Rules For Posting To This Blog and Weekly Blog Question

1. Only use your first name (no last names, addresses, IM screen names, etc.)
2. Show respect and consideration of others when posting and commenting. This includes individuals, students, organizations, political parties, colleagues, etc.
3. Check all posts for spelling and grammar errors before posting.
4. Protect the privacy of others. Gain permission from other people before you write about them. Avoid sharing someone else's last name. Use job titles or pseudonyms when writing about experiences with your co-workers or students.
5. Watch your language. Use politically correct and non-offensive language.
6. Make sure you write about things that are factual.
7. Keep your postings education-oriented. Avoid discussing plans for the weekend, etc.

This week I would like you to use your imagination. You have just won the lottery and will leave your teaching post immediately to travel around the world. As you leave your keys you meet your replacement. You are asked to give this new teacher just ONE piece of advice. What would that be, and why? Enjoy your world expedition!

Blog Post - Week 7
This past week in my own teaching I felt a little disconnected which prompts my question to you, "What was the moment (or moments) when I felt most disconnected or disengaged as a teacher - the moment(s) I said to myself, I'm just going through the motions here?"

Fall Semester 2016 Blog Post - Week 6
For the past couple of weeks you have experienced asynchronous online learning (doing modules by yourself). Previously this semester you have experienced synchronous online learning (all together in the Collaborate room). Which do you think is more effective and why do you think that? Which do you like better, and why?

Fall Semester 2016 Blog Post - Week 5
This week we have what we call "open mic." You can write a post about anything related to your teaching that you would like responses from your classmates.

Fall Semester 2016 Blog Post - Week 4
Here is this week's question: "What was the event that most took me surprise this week - and event that shook me up, caught me off guard, gave me a jolt, or made me unexpectedly happy?"

Fall Semester 2016 Blog Post - Week 3
Please write a post about the following question, "In thinking about my past week teaching what is one thing I would do differently, and why?"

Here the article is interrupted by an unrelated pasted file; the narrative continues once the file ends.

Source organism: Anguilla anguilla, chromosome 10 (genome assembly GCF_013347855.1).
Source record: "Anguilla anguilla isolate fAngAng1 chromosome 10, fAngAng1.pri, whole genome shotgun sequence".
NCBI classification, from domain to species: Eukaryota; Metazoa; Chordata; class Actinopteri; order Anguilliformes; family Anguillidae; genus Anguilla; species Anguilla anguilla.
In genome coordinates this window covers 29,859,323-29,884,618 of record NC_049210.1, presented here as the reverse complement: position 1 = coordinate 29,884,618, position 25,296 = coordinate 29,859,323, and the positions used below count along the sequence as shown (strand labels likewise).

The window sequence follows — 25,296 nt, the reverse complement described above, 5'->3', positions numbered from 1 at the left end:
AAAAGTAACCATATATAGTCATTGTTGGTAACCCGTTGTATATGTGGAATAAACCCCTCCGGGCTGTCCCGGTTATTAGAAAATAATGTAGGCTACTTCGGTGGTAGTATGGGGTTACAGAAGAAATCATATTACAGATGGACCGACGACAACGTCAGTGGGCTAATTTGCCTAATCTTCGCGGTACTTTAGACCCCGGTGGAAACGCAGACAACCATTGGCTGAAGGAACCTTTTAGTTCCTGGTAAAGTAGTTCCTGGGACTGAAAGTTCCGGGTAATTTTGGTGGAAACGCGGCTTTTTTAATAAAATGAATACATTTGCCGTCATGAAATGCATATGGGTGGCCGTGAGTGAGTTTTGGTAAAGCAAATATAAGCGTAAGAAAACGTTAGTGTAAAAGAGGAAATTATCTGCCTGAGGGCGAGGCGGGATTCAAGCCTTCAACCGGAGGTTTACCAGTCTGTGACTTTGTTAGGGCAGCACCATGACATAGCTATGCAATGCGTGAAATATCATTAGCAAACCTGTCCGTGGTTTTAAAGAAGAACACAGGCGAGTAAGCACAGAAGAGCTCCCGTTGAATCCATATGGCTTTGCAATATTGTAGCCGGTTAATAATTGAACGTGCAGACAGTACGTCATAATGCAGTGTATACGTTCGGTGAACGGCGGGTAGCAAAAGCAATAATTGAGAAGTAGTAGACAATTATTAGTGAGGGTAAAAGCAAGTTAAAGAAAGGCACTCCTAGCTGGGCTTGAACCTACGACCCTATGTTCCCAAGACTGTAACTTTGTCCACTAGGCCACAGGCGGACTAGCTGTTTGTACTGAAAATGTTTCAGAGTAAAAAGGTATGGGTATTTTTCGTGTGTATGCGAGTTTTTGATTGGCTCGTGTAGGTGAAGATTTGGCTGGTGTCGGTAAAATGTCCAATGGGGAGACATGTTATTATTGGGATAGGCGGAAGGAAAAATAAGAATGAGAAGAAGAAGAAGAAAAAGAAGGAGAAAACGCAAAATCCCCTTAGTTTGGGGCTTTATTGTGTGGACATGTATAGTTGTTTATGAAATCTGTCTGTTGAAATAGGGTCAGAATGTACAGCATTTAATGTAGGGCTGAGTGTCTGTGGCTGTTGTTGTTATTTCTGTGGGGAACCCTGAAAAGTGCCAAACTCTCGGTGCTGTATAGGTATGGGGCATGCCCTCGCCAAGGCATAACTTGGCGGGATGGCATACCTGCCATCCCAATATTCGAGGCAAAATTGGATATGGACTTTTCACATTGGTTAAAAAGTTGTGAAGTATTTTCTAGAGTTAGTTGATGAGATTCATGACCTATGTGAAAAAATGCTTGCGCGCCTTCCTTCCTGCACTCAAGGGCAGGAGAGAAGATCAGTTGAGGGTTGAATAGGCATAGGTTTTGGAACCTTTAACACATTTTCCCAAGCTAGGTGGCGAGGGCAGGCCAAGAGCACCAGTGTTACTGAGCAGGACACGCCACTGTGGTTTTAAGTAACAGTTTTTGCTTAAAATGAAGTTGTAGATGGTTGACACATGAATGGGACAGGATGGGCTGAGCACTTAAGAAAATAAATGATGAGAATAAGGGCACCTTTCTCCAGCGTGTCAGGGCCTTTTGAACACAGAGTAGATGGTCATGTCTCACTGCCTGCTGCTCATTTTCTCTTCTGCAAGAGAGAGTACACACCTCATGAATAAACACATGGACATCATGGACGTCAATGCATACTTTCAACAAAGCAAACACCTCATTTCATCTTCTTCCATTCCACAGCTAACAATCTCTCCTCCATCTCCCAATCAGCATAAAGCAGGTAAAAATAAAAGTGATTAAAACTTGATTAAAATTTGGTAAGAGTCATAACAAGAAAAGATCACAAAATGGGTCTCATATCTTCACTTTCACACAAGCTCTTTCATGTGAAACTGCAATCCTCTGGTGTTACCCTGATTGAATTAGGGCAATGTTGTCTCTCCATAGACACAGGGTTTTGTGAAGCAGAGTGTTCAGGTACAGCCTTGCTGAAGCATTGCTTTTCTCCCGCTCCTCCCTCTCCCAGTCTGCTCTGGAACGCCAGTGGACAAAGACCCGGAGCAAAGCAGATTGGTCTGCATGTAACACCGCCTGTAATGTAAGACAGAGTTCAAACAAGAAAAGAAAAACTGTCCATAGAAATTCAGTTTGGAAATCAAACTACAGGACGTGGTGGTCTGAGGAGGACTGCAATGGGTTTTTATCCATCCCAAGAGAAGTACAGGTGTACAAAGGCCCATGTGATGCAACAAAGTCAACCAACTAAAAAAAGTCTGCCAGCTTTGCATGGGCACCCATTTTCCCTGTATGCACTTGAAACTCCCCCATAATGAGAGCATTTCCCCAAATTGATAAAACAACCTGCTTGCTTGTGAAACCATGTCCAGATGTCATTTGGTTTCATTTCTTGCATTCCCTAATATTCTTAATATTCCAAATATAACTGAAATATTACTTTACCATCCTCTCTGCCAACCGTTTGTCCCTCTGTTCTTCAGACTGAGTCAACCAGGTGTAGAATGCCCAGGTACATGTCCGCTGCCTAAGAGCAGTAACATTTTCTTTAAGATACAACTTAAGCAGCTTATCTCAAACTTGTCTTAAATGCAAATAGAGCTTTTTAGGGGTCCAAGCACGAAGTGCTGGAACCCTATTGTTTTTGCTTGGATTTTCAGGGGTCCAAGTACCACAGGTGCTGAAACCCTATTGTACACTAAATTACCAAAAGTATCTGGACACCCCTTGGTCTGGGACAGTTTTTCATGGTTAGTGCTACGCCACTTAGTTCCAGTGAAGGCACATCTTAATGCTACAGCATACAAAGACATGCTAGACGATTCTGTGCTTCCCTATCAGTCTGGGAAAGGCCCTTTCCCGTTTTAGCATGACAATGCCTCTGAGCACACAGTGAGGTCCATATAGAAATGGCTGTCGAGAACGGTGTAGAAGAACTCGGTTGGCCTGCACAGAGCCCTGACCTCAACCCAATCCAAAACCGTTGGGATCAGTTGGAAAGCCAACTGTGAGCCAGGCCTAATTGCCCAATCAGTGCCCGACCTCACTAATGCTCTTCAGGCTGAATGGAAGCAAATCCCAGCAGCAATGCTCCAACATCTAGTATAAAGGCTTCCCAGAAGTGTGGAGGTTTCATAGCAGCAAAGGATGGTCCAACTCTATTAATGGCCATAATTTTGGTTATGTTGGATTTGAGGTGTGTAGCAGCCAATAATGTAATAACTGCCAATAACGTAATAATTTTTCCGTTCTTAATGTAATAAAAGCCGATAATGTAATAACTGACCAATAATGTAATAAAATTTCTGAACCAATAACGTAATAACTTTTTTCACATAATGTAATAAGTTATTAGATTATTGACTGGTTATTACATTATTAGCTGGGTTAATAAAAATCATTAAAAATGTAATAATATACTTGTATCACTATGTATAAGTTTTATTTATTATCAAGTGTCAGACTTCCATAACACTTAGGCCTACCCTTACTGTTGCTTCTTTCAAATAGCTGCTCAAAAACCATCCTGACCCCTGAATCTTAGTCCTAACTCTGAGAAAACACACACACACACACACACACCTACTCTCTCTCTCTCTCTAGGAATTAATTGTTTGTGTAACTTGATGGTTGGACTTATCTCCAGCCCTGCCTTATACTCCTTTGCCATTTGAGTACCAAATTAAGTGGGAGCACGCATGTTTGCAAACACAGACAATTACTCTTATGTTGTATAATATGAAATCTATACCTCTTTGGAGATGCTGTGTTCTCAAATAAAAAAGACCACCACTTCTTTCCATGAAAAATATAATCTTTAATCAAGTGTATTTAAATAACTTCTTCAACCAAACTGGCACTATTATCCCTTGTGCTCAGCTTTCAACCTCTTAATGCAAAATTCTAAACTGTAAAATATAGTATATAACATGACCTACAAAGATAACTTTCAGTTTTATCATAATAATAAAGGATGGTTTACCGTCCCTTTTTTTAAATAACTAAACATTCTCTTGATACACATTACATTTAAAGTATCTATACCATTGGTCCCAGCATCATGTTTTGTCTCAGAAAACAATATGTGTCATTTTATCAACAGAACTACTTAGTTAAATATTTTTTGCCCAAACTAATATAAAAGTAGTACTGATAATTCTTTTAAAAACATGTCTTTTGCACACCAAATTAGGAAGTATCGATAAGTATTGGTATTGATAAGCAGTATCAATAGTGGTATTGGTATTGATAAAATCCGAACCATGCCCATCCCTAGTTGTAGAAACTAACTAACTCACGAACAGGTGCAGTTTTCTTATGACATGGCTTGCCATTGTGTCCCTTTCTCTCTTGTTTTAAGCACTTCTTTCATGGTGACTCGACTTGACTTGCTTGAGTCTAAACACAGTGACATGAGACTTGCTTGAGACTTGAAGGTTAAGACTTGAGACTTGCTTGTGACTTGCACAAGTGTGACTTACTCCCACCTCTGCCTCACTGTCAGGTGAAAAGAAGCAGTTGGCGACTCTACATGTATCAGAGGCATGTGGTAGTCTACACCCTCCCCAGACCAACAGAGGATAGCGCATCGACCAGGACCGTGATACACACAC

Fall Semester 2016 Blog Post - Week 2
Please write a post about the following question, " In thinking about my teaching activities this past week, of what do I feel most proud? Why?"

Fall Semester 2016 Blog Post - Week 1
Describe something you used in your program in the first weeks of school that you learned in the summer NTI program. How did it work? Did it get you off to a stronger start than last year?

Monday, January 28, 2013

Skills for self improvement not just a class....

I believe that CTAE is just as important in education as the academic classes.  For those students that do not wish to be math teachers or history majors, career tech classes give them options for great futures.  Not every student wants to go to a four year college.  Teaching a student how to perform skills learned in CTAE classes gives them a jump start to a career choice.  By taking these types of classes in high school, a student can "try out" a field before investing years of college only to find out that it may not be for them.  At the same time, if a student does go to college, they may have learned a skill that they can use to make money while in college.  I tell my students that they can learn how to cut hair, do a set of nails or even apply makeup and do those in their dorm room and earn some extra money.  Several students have told me that if it was not for my class they would have quit high school. 

1 comment:

Cassandra M said...

I agree with you, Donna. In addition to teaching job and career skills, CTE courses help to build esteem and give students something to look forward to. Not all students do well in academic and core classes, and CTE courses can serve them well on so many levels! I have seen numerous times how students with average or even below average achievement in academic courses do well in CTE courses. This can serve to set them up for the future, helping them get jobs, be more confident, and as you stated, even give them the drive to persevere and complete high school.